7 signs you might be a closet writer
Digital Marketing

7 signs you might be a closet writer

Of course you like to read books, in fact, sometimes you enjoy reading them more than living in the real world, but if you like a good story, wishing for a written world of imagination is different from creating one, right? Surely a writer is born, calluses on the index and middle fingers, and is not made? Not necessarily. The American master bard Walt Whitman did not produce his masterpiece Leaves of Grass until he was 35 years old, and no one has yet discovered where his genius came from, almost done. Here are seven signs that you may be harboring a fugitive author inside you, a writer in hiding and desperate to escape.

1. You really like books. Really. You read under the covers as a child, not to mention in the car, on the bus, even heaven forbid at lunch while others were playing. More than just a literary obsession, yours was the sad boredom that life in the real world could never reach the same heights as it does on the page. Perhaps your true direction in life lies in a perfectly kerned typeface. Perhaps there you will reach your true heights.

2. As an adult, you often avoid reading. Not because you’ve outgrown it, but because your reading standards continue to rise and, frankly, a poorly written book has let you down too much; you are too good a reader to write that is below you. A writer stuck in the closet is guaranteed to have higher standards than most; maybe it’s time for you to put on the shirt that suits you.

3. It’s a cliché, but fiction is the home of clichés, so read on: you can name the books that changed your life, whose compelling and well-crafted truths and hidden insights helped you see the world in different ways, you same. also. Maybe you have a written truth to offer the world of yours.

4. You often tell others the flaws in what you are reading, how you think a novel could be better written. You intuitively know what makes good writing, you know if an author has something to say before you’ve even worked half the page. You’d write book reviews if you were a writer, you exclaim sadly. Well, maybe you should grab a pen and you are.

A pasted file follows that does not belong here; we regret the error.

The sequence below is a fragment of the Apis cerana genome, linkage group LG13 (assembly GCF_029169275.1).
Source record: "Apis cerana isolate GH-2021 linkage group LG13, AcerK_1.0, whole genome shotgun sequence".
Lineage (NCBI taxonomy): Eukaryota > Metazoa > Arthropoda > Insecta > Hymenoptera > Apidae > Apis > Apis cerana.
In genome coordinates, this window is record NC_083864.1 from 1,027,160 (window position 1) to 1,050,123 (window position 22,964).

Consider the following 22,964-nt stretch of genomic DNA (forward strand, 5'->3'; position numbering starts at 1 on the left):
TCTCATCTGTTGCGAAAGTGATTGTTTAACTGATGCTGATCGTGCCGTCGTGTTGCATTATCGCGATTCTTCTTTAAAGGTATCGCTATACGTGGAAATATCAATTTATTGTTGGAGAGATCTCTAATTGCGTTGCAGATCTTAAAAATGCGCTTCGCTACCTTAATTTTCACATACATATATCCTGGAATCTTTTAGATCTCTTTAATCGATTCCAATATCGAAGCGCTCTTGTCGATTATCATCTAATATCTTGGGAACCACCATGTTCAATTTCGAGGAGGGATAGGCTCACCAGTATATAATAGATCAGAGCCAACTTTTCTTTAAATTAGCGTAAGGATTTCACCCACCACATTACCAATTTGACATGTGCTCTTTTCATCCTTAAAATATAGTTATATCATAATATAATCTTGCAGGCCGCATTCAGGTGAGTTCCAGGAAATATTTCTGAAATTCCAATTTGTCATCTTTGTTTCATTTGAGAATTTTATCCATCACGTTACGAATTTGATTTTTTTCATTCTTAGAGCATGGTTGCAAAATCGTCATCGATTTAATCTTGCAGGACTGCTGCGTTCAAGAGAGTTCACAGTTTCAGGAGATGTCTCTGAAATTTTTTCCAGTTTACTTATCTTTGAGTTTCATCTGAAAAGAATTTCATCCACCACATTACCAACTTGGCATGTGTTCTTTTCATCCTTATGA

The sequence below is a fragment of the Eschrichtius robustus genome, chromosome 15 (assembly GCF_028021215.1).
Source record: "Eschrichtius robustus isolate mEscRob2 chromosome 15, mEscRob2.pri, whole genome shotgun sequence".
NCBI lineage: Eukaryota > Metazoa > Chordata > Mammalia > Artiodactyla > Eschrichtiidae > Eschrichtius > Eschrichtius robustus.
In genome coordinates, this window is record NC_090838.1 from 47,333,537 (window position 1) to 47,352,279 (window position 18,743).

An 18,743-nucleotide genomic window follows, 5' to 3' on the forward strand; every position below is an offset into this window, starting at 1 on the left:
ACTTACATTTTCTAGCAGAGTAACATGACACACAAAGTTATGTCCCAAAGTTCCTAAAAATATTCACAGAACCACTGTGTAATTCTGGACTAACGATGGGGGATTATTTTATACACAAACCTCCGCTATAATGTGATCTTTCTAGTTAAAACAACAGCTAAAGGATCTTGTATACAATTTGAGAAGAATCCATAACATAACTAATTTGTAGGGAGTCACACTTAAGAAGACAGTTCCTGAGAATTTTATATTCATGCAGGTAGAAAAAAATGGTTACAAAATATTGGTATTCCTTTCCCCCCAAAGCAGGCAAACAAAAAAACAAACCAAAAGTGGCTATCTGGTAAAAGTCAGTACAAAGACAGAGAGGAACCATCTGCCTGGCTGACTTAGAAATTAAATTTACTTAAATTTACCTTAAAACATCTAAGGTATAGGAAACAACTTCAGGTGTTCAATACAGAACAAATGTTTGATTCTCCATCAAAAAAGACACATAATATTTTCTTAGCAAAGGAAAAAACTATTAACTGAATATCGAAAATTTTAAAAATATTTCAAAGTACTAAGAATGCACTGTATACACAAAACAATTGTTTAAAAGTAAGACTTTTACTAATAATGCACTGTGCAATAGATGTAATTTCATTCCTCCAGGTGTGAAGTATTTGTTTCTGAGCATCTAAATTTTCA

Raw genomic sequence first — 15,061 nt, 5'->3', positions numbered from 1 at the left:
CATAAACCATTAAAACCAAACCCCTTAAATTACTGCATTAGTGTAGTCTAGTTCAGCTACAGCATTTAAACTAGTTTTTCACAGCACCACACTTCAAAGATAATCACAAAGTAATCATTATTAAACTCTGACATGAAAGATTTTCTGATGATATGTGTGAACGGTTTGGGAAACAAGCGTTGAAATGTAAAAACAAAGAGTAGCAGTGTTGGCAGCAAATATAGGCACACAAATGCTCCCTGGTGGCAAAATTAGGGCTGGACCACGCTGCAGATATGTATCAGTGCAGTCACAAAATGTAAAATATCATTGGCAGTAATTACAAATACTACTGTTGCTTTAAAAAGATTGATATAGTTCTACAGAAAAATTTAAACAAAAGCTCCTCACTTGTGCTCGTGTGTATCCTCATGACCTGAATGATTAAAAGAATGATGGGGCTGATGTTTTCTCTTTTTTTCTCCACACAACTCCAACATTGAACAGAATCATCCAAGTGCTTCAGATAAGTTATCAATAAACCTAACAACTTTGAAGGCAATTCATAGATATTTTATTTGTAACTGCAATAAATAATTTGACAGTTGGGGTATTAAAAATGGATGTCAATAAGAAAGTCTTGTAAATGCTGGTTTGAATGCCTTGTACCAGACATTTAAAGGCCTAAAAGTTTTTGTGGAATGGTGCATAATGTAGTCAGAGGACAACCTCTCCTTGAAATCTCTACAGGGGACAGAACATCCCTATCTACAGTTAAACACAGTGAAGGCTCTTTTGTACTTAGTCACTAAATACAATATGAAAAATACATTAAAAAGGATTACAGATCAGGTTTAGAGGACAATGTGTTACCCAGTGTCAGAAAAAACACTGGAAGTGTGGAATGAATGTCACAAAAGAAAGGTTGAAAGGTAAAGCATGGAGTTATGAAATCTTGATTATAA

5. When you read words, you hear the author’s voice within you; in fact, you have an ingrained belief that you somehow know the authors whose work you have read, even if you have never met them. Maybe you really do. Writing, like other forms of art, is a bridge between author and reader, and the poet, artist, and meditation teacher Sri Chinmoy writes that if we are aware of this bridge, we can not only enter into a writer’s work, but they also acquire their ability:

“When you want to create something, you want to invoke beauty to inspire you. So at that moment, you have to identify with someone who is creating. You want to do something unique, but the kind of thing you want to do, someone else has already done or is doing.” Only you want to get over it. So try to identify yourself with the consciousness of the person who has already done the thing or with the person himself, and try to get inspiration, aspiration and ability from him. If you want to write something spiritual, read my writings and identify with them. If you want to draw something, take your ideal artist and identify with his creation.”[1]

6. You long to discover the hidden meaning of things, the motivations and hidden depths in the hearts of others, the mystery of the world around you, also within you. Most good writers have – that’s why they write – their fascination with life as much, if not greater, than with writing itself. Follow the path of such writers to self-knowledge; pen in hand, start writing yourself.

7. You have always been a storehouse of facts, a walking library of information. He can remember everything that happens to him, often surprising his friends with the accurate memory of events and their sequence, not understanding why. Your mind itself is a storyteller: reporting, observing and describing the events of your day, albeit usually spontaneously, a recording whose reels never end. Songwriter Kristin Hersh started writing songs because “if I don’t turn ideas into songs, they can get stuck in me and make me sick.”[2] Even if it doesn’t go this far, if your mind is overstepping its limits, tap into your excess creativity and energy; start writing everything. You may also want to try meditation and purchase a much-needed on/off switch.

According to Hersh, “writing songs is about shutting up instead of talking.”[3] Whether it’s songs or entire books, if you want to be a writer, now is the time to bite the apple instead of talking about it.


1. p.42, A Galaxy Of Beauty’s Stars, Sri Chinmoy, 1974

2. Kristin Hersh, Wikipedia, http://en.wikipedia.org/wiki/Kristin_Hersh


Leave a Reply

Your email address will not be published. Required fields are marked *